An M22 four-speed transmission with an 11-inch clutch from Midwest Muncies was used to back up the L71. It carries a vintage NOS Hurst shifter, and the M22 is clothed with a vintage Lakewood scatter shield. Power is then passed to the 12-bolt rear axle that holds a 4:10 Posi through a custom thick-walled driveshaft. The front and rear brakes on the car are the stock GM power disc/drum combination that would have come from the factory.
The chassis was built with bolt-on subframe connectors, vintage Traction Masters traction bars. Keyes also added a heavy duty 13/16-inch front anti-sway bar. Koni shocks on all four corners help to keep car’s ride and handling character as close to the sporty street manners exhibited by the original Dana Camaros as possible.
When it came to rubber, Keyes wanted it to be just right, so he found a set of vintage NOS MT cheater slicks for the rear end. Up front, the car runs Goodyear raised white letter tires. When he is driving the car on the street though, Keyes swaps on a set of custom Hurst cheater slicks so he won’t tear up the NOS MT rubber. All are on stock 6×15-inch steel wheels with”poverty” hub caps.
Inside the car, Keyes went with a Special RS trim package to get the look he wanted. The interior is suited up with custom black deluxe hound’s-tooth upholstery, and a walnut-grained steering wheel on a tilt steering column. Keyes also found a vintage Stewart Warner gauge panel for the car, and set in to that panel are a full complement of vintage Stewart Warner 2-5/8-inch black-face gauges, set off with a vintage Sun SST 802 8,000 rpm tachometer.
The body was fairly straight and clean, so Keyes had minimal body work to do in order to get the shell ready for the awesome Matador Red paint job. However, the hood was another story. The Dana Camaro hood was a dealer item nearly 50 years ago and a very special design with two intake scoops and extremely unique styling. To get it right, Keye’s scoped one out, and did a bit of what he calls “reverse engineering” to create a mold so he could have fiberglass recreation made.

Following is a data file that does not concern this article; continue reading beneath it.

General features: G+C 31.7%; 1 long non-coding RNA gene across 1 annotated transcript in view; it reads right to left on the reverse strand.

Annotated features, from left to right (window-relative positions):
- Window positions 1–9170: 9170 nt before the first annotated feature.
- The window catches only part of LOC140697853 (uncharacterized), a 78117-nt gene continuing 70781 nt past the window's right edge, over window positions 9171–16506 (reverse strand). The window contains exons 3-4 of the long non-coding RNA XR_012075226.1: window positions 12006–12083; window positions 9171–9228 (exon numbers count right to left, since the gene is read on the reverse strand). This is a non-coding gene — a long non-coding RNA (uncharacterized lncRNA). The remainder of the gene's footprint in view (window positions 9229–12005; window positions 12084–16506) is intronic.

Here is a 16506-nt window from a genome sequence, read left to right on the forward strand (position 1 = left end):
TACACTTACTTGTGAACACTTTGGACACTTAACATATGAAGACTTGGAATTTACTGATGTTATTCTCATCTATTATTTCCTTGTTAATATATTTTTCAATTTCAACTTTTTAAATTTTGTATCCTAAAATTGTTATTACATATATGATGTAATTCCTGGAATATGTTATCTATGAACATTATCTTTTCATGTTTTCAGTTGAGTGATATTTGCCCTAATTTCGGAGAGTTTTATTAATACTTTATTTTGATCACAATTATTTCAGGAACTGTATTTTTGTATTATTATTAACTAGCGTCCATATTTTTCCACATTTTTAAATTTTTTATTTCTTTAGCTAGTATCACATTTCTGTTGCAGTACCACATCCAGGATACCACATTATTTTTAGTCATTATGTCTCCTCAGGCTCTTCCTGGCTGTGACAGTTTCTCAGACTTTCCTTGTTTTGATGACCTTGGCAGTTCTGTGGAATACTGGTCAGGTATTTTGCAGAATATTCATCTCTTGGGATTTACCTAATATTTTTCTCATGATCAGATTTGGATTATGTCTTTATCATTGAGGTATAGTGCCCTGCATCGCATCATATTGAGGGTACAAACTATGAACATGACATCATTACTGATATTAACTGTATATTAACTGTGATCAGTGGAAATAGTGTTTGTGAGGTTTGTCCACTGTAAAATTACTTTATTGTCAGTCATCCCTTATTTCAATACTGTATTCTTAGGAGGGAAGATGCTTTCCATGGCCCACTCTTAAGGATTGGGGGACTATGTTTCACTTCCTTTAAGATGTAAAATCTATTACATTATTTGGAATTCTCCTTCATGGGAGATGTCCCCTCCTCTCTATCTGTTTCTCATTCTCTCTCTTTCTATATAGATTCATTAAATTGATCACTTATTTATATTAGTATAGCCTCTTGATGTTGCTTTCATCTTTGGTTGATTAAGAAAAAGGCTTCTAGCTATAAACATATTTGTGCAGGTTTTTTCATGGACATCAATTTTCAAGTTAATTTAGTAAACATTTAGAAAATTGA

The finished car is as close to the real thing as Keyes could get, and as far as he knows, it is the only accurate re-creation of the Dana 427 Camaro in existence. For the last three years since it was done, he has enjoyed the car as a weekend cruiser with his wife Sandy, and taken it to a few car shows. He has scored a number of trophies for the car, including a Best Restored at Goodguys and a Best Restored at the ISCA-sponsored Spokane Auto, Boat, and Speed Show. His favorite, though was the win for Best of Show at the Seattle-area Camaro Show.
Keyes was involved in every aspect of the Dana 427 Camaro re-creation with as he says, “his hands or his mind” and “used the help of other car friends with skill sets that needed to be done locally.” And he admits that he has many to thank, but especially those who acted as advisors on the build, including Dale Armstrong (whom helped with research), Brian Henderson of Super Car Workshop, Dave Fillion, Frank LaRouche (original owner of the famous Orange Dana 427 Camaro), and Tony Huntimer (Tonys Speed Shop). Keyes told us that what he likes most about the finished car is that, “It is a raw muscle car that is a handful to drive, and it is right on the edge of being streetable.”
For more photographs of Gary Keyes’ awesome 1968 Dana 427 Camaro creation, including many more build shots, check out the Gallery below.